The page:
Pregnancy can be a very exciting time, but it is also a time when women may be unusually limited what they can do on the job. They may not be medically cleared to lift as much as they usually would, for example, even if they are quite strong.
They may find themselves getting fatigued after only minimal physical activity. Some women develop serious health conditions, like gestational diabetes or pre-eclampsia, that create even more limitations on what they can do. Ideally, women can ask their employers to provide certain forms of support during pregnancy that will protect them from medical complications, and there are a few ways that they can more effectively go about addressing their concerns.
Get a doctor’s recommendations in writing
One of the most effective ways to convince an employer that certain accommodations are necessary will be to provide documentation from their physician. A doctor’s note explaining how a woman needs to limit certain types of activity or how much she lifts can make all the difference when talking to an employer. Whether a woman needs to be able to work from home or to change job responsibilities, a physician’s note will make it much more likely for her employer to acquiesce to her requests.
Request a meeting with management or human resources
Simply mentioning to a team lead or other supervisor in passing that one is pregnant will not be enough to trigger changes to job responsibilities or obtain necessary accommodations. Workers often need to have an in-depth conversation with human resources or management to achieve the desired outcome. Sometimes, an initial email outlining a doctor’s note and a woman’s pregnant status can be enough to get the ball rolling. Companies may not be able to provide exactly what a physician recommends, but they may be able to offer alternate accommodations that will achieve the same goals regarding the worker’s health needs.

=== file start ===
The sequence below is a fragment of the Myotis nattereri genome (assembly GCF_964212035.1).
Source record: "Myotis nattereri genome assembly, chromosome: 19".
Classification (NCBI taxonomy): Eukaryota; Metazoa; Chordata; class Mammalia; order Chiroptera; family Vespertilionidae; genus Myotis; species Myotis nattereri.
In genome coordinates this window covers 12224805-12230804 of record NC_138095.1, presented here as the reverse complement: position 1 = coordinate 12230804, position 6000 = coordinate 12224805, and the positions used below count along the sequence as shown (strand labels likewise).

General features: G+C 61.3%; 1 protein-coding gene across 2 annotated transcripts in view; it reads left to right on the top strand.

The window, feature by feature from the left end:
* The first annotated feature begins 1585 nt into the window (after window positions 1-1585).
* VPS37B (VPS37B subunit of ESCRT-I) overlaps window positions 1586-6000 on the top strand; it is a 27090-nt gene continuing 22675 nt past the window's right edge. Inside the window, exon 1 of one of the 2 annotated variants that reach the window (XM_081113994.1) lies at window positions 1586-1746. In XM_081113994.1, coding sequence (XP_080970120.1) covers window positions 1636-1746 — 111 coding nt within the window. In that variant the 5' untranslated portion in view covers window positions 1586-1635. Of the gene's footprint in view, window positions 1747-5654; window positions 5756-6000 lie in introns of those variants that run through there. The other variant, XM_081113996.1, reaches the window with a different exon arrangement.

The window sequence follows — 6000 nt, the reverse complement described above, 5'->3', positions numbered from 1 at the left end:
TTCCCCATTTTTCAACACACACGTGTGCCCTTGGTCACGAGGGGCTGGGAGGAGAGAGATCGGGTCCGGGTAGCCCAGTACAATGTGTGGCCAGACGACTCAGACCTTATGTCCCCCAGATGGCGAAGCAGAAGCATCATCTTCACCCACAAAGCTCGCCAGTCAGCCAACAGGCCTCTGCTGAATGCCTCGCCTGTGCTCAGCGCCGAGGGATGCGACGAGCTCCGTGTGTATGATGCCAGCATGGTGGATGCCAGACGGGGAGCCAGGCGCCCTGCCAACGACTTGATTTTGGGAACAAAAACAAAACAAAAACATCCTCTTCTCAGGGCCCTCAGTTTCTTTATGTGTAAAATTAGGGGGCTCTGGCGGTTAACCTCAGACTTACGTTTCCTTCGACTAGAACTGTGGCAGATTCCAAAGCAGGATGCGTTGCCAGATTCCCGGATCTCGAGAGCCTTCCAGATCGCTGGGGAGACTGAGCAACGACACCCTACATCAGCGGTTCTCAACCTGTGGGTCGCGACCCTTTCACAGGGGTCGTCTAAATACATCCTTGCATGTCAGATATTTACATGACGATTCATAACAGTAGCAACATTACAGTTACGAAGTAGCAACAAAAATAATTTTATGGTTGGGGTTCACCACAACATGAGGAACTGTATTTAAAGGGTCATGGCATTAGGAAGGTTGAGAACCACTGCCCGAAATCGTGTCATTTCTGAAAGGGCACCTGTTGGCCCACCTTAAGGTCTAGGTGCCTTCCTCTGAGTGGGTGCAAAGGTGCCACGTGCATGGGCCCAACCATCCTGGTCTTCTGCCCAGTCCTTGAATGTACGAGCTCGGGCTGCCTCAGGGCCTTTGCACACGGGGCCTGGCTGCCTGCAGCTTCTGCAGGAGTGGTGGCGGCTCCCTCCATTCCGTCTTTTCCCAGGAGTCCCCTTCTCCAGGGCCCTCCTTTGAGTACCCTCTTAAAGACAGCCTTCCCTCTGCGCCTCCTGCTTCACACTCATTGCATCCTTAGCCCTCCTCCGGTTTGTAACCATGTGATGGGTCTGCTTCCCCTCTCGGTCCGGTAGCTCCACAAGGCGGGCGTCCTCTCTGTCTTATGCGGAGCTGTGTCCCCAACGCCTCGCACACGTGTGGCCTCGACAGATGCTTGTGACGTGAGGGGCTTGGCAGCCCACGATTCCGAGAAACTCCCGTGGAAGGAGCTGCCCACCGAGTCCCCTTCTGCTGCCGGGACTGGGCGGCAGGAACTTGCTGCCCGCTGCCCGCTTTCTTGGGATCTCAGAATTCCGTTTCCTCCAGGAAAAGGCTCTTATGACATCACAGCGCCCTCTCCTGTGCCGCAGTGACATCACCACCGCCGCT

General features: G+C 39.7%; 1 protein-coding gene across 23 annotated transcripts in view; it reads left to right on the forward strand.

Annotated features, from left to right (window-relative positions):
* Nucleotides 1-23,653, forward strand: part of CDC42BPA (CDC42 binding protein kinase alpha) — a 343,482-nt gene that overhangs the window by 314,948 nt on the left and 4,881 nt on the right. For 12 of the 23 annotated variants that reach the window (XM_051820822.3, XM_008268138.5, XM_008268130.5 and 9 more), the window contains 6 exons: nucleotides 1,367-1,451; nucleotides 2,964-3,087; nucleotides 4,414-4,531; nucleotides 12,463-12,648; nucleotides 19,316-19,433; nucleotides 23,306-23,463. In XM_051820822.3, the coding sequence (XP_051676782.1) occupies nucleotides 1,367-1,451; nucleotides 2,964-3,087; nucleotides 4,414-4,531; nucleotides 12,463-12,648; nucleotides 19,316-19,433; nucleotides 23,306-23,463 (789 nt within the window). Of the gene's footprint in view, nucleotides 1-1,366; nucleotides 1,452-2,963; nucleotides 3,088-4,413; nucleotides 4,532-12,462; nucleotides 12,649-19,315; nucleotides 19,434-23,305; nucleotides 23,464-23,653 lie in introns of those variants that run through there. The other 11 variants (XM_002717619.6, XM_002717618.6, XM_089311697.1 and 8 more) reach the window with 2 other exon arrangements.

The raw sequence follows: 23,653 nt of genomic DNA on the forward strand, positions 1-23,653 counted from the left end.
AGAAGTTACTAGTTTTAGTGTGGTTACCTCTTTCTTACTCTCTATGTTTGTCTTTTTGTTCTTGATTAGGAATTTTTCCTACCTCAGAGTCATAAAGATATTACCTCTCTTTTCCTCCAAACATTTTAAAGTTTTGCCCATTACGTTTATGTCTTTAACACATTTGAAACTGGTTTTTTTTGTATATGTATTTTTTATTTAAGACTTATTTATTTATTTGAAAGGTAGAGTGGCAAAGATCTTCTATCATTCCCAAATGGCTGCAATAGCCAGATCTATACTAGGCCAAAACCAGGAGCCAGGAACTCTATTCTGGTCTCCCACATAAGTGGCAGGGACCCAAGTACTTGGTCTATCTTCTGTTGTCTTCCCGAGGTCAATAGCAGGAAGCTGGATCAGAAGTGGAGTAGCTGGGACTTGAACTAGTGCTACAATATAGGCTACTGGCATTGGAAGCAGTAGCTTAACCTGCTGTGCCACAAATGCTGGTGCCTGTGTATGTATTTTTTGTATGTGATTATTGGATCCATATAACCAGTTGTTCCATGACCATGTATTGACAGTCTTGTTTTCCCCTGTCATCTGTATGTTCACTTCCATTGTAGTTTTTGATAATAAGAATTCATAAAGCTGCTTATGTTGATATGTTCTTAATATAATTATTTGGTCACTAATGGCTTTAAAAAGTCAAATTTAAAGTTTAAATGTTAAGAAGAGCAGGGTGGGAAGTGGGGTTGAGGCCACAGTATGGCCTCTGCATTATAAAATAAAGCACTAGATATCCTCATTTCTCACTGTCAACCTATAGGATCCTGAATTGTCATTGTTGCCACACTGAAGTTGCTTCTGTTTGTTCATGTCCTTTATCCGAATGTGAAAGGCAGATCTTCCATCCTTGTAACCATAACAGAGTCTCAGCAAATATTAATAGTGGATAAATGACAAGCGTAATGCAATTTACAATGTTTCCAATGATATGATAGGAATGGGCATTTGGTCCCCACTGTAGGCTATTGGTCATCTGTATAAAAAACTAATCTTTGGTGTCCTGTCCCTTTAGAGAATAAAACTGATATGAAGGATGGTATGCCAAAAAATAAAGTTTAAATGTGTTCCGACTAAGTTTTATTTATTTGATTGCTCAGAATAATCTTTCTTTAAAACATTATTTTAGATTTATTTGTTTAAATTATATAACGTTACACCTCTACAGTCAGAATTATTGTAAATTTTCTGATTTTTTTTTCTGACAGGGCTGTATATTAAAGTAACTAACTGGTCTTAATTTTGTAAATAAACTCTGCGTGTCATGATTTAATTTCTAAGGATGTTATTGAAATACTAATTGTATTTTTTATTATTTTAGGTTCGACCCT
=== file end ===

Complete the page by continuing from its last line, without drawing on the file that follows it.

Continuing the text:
Have resources ready in case of a dispute
Some employers have never had to accommodate a pregnant worker before or have historically been able to avoid consequences for discriminating against women during pregnancy. Workers need to know their rights and to be able to refer their employers to the right resources. Referencing specific laws, like the Pregnant Workers Fairness Act, can make a big difference for those who need accommodations during pregnancy. Workers may also want to keep personal documentation of attempts to address their pregnancy-related limitations so that they can hold their employers accountable for refusing accommodations or otherwise discriminating against them.
Learning more about the rules that govern pregnancy accommodations may help women balance the need to keep working with the need to stay safe during pregnancy. Seeking legal guidance whenever related questions arise is always an option.